Chef Clayton Sherrod knows that what makes a good jambalaya is the harmonious balance of the various ingredients melding together to make something greater than they make by themselves.
Addressing issues like social injustice, political divisions and separations brought on by a global pandemic may not be as simple as following a jambalaya recipe. But Sherrod does see food as having a great power to unify, and those who can cook possess a power that can transcend obstacles.
That’s why Sherrod finds joy in teaching others to cook – both as a consultant at the Lawson State Community College culinary arts program and as an instructor to residents of the Birmingham Housing Authority.
Culinary arts has become a popular program at Lawson State as an elective to those interested in food and as a main track for those looking to work in the industry. Sherrod helps create the curriculum that he hopes teaches students not only how to cook, but prepares them with skills in restaurant management and service that sets them up for success.
But it’s when he talks about his work with the Birmingham Housing Authority that Sherrod gets the biggest grin.
“It’s close to my heart,” he said. “That is helping people that really, really need help.”
It is there where food takes on a transforming power. It elevates nutrition, improves diet and health, teaches how to select and use fresh ingredients and – most of all – how to be self-sufficient.
Some may go on to find work in kitchen, further changing their lives.
It’s work that earned Sherrod a commendation from U.S. Housing and Urban Development Secretary Ben Carson.
Sherrod was set to add to the program – teaching residents how to be servers, bartenders, receptionists and other jobs in the industry to enhance their job prospects.
Then, COVID-19 happened. But Sherrod plans to pick up where he left off as soon as the pandemic allows.
“We’re going to keep on marketing so once all of this is over, we’re going to land on all fours and just really put this thing on the top as it should be,” he said.
Sherrod is adjusting the Lawson State curriculum for a post-COVID-19 world – one where serve-yourself buffets and other restaurant practices may no longer exist.
“I’m always looking at the bright side that eventually, when this is over, I would like to have our Lawson State students and our Housing Authority Birmingham District students – I would like to have them past the curve,” he said. “I want them to be that much more ready than anyone else.”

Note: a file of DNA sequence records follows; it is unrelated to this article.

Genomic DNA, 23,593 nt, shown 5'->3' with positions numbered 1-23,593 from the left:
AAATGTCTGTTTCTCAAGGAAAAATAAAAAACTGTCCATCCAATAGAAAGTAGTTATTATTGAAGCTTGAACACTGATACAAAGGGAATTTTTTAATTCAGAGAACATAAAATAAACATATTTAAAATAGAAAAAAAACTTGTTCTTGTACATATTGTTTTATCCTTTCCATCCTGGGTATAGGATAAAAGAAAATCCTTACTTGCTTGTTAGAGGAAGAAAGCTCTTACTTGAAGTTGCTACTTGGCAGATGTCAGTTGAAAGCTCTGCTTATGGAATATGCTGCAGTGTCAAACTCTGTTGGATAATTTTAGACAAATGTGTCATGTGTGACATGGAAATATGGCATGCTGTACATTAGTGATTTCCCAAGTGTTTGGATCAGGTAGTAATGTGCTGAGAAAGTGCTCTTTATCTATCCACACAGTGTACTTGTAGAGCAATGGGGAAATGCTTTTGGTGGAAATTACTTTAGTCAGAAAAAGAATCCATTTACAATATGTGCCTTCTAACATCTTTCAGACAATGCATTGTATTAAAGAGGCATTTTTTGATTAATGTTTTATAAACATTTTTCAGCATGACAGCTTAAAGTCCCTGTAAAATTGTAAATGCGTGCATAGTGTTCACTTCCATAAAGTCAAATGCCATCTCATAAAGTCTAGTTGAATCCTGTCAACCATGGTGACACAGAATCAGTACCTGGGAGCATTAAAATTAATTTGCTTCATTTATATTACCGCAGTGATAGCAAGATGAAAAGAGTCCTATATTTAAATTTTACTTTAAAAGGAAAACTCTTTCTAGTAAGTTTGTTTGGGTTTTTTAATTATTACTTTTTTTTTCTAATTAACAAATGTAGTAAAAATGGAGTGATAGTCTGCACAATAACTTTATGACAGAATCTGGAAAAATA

Sherrod knows about being ready. As a boy, he caddied at Vestavia Hills Country Club and when they asked for someone to help in the kitchen, he was the only caddy to volunteer. He would move up from busboy to baker to becoming executive chef at the age of 19.
Interstate United hired Sherrod to become chef at U.S. Steel. He got his degree from the Culinary Institute in New Haven, Connecticut, started his own food services company and became corporate chef for Alagasco.
He also founded the Birmingham Chapter of the American Culinary Federation.
It was his work as the U.S. representative of World Chefs Tour Against Hunger that took Sherrod all over the world to feed starving children in South Africa. That led to Sherrod’s involvement in One Net One Life, which sends money to a company in Johannesburg, South Africa that makes and distributes mosquito nets to pregnant women, mothers and children and teaches them how to hook up the net over the bed to cover it and protect them at night from the deadly diseases mosquitoes can carry.
All because of the power of food and what Sherrod has been able to do with it.
Oh, and that jambalaya? Sherrod will be serving it and white chocolate bread pudding to customers at the Market at Pepper Place Saturday, July 18.